News / USA

US Extends Security Closure of Some Diplomatic Missions

US Extends Security Closure of Some Diplomatic Missionsi
X
August 06, 2013 12:42 AM
The United States says 19 of its diplomatic missions in the Middle East and Africa will remain closed for the rest of the week, even as it reopened some of its embassies on Monday. VOA’s Carla Babb reports.
Carla Babb
The United States says 19 of its diplomatic missions in the Middle East and Africa will remain closed for the rest of the week, even as it reopened some of its embassies on Monday.
 
While embassies in Kabul and Baghdad were reopened, 19 diplomatic missions will remain shut through Saturday because of security concerns.
 
CLICK TO EXPAND: Embassy, consulate closure status.CLICK TO EXPAND: Embassy, consulate closure status.
x
CLICK TO EXPAND: Embassy, consulate closure status.
CLICK TO EXPAND: Embassy, consulate closure status.
Deputy State Department Spokesperson Marie Harf said the decision was made after a post-by-post analysis.
 
"We continue to refine our assessment of the threat. We continue, as you can imagine, to get new information, and, as we do so, we'll evaluate our security needs going forward," said Harf.
 
Some missions - like the U.S. embassy in Cairo - usually serve a large number of American tourists. Those numbers have shrunk but the State Department says Americans and foreigners who need to get in touch with U.S. missions while abroad this week can go online for contact information.

Harf said the closures were not a matter of choice.
 
"Our preference, I should say here, is for embassies and consulates to be open. Clearly, we operate around the world in places like this because we have a mission there," said Harf.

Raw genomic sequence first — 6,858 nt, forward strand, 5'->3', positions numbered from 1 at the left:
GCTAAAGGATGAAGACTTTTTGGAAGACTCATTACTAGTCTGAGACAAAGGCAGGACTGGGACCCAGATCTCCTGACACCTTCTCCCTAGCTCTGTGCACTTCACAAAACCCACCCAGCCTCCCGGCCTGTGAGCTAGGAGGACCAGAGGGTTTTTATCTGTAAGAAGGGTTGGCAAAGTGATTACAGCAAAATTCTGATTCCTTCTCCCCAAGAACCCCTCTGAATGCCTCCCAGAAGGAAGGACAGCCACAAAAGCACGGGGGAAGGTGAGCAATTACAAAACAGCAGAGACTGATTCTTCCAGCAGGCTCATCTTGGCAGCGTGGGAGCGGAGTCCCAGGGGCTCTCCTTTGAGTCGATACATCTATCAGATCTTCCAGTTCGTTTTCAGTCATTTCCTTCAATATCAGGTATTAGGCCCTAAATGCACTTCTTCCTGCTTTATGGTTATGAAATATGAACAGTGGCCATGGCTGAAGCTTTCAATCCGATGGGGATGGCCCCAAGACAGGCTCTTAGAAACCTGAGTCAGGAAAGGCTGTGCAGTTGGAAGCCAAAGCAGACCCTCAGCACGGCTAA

U.S. officials have said attacks could emanate from the Arabian peninsula where the Yemen-based al-Qaida affiliate seems determined to attack Western interests. The U..S embassy in Sana’a, Yemen's capital, remains closed.
 
News reports say the embassy closures were prompted by intercepted communications between al-Qaida chief Ayman al Zawahiri in Pakistan and the head of al-Qaida in the Arabian Peninsula. Specific targets apparently were not specified.
 
Former U.S. Ambassador James Jeffrey, who is now at the Washington Institute for Near East Policy, says intercepted communications are hard to analyze.
 
"It's coded language.  It's language that talks around the subject.  There's increases in chatter. There's all kinds of other things to lead analysts to figure out they're going to hit something big and it's going to involve the United States," says Jeffrey.
 
In Sana’a, Britain, France, Germany and Norway are also keeping their embassies closed until later in the week.
 
The Middle East Institute's Graeme Bannerman says embassy threats in a volatile region like the Middle East must be taken seriously.
 
"You, as a diplomatic security person, want to close the embassy down. Period. I mean, that's what you have to do just because you cannot take the chance that something awful could happen."
 
Analysts say that while the threat of an attack sometimes could interfere with consular services, at the end of the day, inconvenience is a better option than loss of life.

You May Like

Ukraine Purges Interior Ministry Leadership With Pro-Russian Ties

Interior Minister Avakov says 91 people 'in positions of leadership' have been fired, including 8 generals found to have links to past pro-Moscow governments More

US Airlines Point to Additional Problems of any Ebola Travel Ban

Airline officials note that even under travel ban, they may not be able to determine where passenger set out from, as there are no direct flights from Liberia, Guinea or Sierra Leone More

Nigerian President to Seek Another Term